What better time to expand the IFFIm model
Take advantage of low borrowing rates to enact ambitious social programmes. That is economists' message to governments in the developed world right now. The message could also apply elsewhere.
The low cost of servicing debt makes it attractive to get on with spending now: especially since the coronavirus crisis has made the spending itself that much more pressing.
This is the case for governments, and it could also apply to NGOs, other agencies, and even new multilateral initiatives. They may be able to emulate the International Finance Facility for Immunisation (IFFIm), which has pioneered use of the debt capital markets in order to frontload the spending ability of Gavi, an international vaccination organisation.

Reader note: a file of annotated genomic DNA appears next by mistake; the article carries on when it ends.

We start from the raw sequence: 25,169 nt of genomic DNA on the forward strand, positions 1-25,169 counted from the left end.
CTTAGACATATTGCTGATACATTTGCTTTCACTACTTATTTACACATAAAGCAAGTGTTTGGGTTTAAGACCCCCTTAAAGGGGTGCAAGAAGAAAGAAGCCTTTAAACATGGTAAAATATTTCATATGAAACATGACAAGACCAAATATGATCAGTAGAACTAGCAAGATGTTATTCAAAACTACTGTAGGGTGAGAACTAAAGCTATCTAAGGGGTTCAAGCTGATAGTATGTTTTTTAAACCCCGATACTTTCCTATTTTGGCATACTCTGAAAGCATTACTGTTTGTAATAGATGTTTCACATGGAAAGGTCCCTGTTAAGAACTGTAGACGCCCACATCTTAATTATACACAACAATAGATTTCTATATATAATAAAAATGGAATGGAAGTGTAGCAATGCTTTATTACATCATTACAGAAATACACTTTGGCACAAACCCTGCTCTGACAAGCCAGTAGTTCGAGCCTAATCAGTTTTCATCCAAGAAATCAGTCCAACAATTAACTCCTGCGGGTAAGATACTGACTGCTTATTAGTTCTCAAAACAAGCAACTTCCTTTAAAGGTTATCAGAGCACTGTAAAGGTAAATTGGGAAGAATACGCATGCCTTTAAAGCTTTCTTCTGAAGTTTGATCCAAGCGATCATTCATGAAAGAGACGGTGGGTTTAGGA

When developed countries pledge money but do not hand it all over straight away, IFFIm can take advantage of those promises sooner by issuing debt instruments backed by them.
Bond investors essentially provide bridge financing at exceptionally low rates; IFFIm benefits from an Aa1/AA/AA- credit rating. Its three year dollar-denominated bond issued on Thursday was priced with a 0.375% coupon.
IFFIm has worked with the International Federation of Red Cross and Red Crescent Societies (IFRC), which has comparable financial plans, but with the aim of tackling cholera.
Cyrus Ardalan, chair of the board of directors at IFFIm, recently suggested the structure could be used for disaster response. Governments would pledge to give aid in the event of a disaster. If one occurs, they would only have to pay over time, but a funding entity could borrow cash straight away.
Combining whizzy financial engineering with deep-rooted international cooperation may sound a bit too technocratic for the current age, but where there is a will, there's a way.